| 
  • If you are citizen of an European Union member nation, you may not use this service unless you are at least 16 years old.

  • Stop wasting time looking for files and revisions. Connect your Gmail, DriveDropbox, and Slack accounts and in less than 2 minutes, Dokkio will automatically organize all your file attachments. Learn more and claim your free account.

View
 

copyright

Page history last edited by Andrew Alder 2 years, 8 months ago

It is the opinion of this site that copyright sux big time.

 

  • It's not obvious what if anything it achieves.
  • It's pretty obvious that it does a lot of damage in impeding both art and scholarship.
  • The claim that copyright holders have the moral high ground (the thou shalt not steal line) is just plain ridiculous. History is littered with examples of copyright owners (who are rarely the creators of the works in question, just BTW) stealing from those who wished to use the material by falsely claiming to have rights over it which they don't. Two wrongs don't make a right, but theft is theft. If copyright supporters are to claim any moral justification, then shouldn't they want all thieves prosecuted under their (already bizarre) system? Not just the little guys?

 

But we gotta live with it... so...

 

1. If you think that this site is in any way infringing on your intellectual property rights, just email the webservant. He does not bite.

 

And we'll do our best to help. Promise.

 

We want to be both legal and fair. The mess that is international copyright law probably isn't your fault, any more than it's ours.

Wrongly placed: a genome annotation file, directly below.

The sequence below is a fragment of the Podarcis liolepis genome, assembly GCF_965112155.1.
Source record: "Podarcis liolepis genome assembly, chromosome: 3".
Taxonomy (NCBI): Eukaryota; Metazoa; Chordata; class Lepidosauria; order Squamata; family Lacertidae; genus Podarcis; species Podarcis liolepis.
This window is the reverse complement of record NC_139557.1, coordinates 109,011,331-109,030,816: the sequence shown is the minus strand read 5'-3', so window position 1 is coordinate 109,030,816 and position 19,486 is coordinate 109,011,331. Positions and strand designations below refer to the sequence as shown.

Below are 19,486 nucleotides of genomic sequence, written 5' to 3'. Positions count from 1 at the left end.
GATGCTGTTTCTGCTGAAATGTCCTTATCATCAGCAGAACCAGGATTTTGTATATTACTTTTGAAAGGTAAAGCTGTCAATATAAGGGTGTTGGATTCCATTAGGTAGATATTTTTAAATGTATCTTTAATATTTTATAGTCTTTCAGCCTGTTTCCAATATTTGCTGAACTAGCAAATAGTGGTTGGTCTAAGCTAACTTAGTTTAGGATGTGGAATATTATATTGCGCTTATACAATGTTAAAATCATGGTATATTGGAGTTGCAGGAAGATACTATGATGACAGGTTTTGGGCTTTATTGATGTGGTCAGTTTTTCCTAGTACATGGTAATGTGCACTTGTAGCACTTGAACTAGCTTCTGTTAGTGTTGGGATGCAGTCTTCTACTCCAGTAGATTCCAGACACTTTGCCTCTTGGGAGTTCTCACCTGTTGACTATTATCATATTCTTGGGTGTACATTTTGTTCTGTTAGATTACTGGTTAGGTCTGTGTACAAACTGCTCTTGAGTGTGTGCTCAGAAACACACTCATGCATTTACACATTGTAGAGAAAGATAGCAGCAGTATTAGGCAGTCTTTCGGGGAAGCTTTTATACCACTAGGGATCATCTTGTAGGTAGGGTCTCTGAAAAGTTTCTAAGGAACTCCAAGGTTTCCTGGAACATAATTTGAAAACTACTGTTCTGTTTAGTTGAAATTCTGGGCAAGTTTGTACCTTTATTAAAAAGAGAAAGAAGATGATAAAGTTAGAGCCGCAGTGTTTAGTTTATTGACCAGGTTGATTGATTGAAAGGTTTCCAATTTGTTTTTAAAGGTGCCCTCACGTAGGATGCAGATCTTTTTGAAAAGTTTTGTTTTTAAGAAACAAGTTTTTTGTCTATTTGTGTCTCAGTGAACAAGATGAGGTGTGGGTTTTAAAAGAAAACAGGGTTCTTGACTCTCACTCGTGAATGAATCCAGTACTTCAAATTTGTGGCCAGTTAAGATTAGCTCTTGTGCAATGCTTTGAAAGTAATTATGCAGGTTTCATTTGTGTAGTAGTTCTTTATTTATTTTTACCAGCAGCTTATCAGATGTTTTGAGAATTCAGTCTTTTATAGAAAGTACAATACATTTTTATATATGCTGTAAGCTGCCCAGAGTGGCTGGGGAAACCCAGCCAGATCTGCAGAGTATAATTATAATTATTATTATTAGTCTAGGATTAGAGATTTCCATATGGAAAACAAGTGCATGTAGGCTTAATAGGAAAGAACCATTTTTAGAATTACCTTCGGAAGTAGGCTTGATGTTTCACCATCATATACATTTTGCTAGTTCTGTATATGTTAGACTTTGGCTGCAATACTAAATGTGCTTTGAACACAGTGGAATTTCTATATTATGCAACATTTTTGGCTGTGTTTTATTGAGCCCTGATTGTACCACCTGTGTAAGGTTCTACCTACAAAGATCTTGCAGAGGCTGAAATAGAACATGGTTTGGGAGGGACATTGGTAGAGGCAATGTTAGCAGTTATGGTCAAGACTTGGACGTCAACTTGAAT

And if intellectual property is a part of your income, we applaud that. Hopefully it means that you've either created something worthwhile, or supported someone else who has by paying them for their work.

 

And in either case, we want to help you collect your rightful rewards, not deny them to you. So talk to us.

 

2. If you want to use the contents of this site in any way that copyright might affect, just email the webservant. He does not bite.

 

Probably, when you think about it, you'll realise that it doesn't matter a lot. But there are some cases when it does help to dot the t's and cross the i's or something like it, and others where someone has the ability to cause a lot of trouble if we don't. And maybe they will.

 

I mean, there's already been at least one court case in which the plaintiff claimed that, under copyright law, the author and copyright holder of a work had no right to put it into the public domain. The claim was, copyright exists, and there's nothing the author can do to give it away. They've got to either give permission case by case, or pay someone to do it for them. That was the claim. Brought by guess who? No, it wasn't the copyright owner! Who else might be interested in such a stupid idea, I wonder...?

 

The fact that anyone could even try this on gives you some idea of what a mess the law is, doesn't it? And the fact that someone took the trouble to pay a lawyer to take it to court gives us a very good idea of how immoral (there is no other word for it) the supporters of copyright law can be. So don't think that doing the right thing is going to be any defence against them. Because, they won that one.

 

There's big money trying to keep this stupidity in place. The law sux big time, and if in any doubt, best to cover your back. Just assume that you're dealing with a bunch of cashed-up thugs who regard the law as something that other people should be forced to follow but from which they are completely exempt themselves, and you won't go too far wrong where intellectual property is concerned. 

 

So again we'll do our best to help. Promise. 

 

See also

 

  • Content FAQ deals with the question of this site, Wikipedia, and the GFDL and CC-SA copyleft licences used there. 

 

External links

Comments (0)

You don't have permission to comment on this page.